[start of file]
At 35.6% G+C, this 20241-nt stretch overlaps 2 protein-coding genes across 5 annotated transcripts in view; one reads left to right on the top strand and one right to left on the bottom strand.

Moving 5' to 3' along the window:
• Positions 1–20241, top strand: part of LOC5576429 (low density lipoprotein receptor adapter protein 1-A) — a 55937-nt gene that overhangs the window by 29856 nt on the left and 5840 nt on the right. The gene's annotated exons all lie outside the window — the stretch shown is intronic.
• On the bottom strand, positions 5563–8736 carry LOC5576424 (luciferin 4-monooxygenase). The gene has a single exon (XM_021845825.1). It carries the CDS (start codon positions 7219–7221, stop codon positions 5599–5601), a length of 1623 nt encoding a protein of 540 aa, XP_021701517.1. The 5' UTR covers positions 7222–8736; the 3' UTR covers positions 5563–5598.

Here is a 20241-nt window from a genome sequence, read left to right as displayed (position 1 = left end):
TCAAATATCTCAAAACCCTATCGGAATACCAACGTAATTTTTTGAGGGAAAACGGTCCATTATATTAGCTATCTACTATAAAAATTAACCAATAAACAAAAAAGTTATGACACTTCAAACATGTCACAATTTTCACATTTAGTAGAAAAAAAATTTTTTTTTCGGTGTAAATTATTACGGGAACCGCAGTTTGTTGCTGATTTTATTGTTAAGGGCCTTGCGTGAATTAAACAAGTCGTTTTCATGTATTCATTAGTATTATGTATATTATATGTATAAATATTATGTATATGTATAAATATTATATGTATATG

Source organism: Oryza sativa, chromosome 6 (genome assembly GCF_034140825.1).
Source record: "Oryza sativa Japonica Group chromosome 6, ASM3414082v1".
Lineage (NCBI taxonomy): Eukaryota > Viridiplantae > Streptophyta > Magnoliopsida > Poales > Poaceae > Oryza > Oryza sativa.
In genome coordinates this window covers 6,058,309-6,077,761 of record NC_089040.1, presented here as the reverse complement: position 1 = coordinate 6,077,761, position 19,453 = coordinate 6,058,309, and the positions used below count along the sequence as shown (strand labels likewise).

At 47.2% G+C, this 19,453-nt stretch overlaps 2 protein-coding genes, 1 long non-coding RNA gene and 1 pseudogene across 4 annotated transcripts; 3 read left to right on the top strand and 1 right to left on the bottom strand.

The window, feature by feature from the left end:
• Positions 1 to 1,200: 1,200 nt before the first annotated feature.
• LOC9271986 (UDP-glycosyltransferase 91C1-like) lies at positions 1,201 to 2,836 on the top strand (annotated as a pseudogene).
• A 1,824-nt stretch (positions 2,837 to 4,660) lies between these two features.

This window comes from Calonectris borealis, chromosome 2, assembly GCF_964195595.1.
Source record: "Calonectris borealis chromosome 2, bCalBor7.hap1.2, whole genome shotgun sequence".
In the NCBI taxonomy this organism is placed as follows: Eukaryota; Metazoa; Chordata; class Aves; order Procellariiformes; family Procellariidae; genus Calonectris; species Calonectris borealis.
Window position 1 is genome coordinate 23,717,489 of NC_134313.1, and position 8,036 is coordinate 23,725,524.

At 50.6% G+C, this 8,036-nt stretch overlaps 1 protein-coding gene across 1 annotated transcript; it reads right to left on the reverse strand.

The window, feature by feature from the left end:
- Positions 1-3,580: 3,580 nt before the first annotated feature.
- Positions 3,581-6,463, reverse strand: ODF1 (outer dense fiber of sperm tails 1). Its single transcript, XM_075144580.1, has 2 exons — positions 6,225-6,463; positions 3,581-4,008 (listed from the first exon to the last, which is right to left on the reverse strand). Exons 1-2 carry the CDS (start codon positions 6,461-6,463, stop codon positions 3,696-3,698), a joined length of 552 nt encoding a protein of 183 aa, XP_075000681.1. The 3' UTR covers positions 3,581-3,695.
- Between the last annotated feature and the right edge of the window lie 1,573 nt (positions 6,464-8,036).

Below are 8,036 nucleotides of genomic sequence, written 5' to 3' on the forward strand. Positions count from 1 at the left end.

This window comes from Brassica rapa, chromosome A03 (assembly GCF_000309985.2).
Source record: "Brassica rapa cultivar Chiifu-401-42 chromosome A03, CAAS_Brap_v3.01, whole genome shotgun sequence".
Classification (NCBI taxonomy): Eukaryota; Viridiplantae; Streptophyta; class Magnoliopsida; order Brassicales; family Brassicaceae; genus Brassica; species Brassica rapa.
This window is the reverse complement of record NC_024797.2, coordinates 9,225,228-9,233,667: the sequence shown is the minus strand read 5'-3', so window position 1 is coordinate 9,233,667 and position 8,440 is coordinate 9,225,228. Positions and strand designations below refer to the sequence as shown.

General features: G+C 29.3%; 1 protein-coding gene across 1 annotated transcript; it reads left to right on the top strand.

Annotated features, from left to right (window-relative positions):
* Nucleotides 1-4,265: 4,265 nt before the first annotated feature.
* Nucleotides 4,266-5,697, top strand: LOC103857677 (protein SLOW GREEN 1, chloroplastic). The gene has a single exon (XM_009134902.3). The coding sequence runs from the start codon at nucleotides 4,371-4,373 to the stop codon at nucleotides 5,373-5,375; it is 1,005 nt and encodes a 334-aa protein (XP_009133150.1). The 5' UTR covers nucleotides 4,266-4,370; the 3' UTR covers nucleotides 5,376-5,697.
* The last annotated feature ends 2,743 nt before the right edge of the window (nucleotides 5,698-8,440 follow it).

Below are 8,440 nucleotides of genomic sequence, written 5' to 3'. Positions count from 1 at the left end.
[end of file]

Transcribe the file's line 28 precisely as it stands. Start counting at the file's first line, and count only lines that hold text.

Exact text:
Classification (NCBI taxonomy): Eukaryota; Viridiplantae; Streptophyta; class Magnoliopsida; order Brassicales; family Brassicaceae; genus Brassica; species Brassica rapa.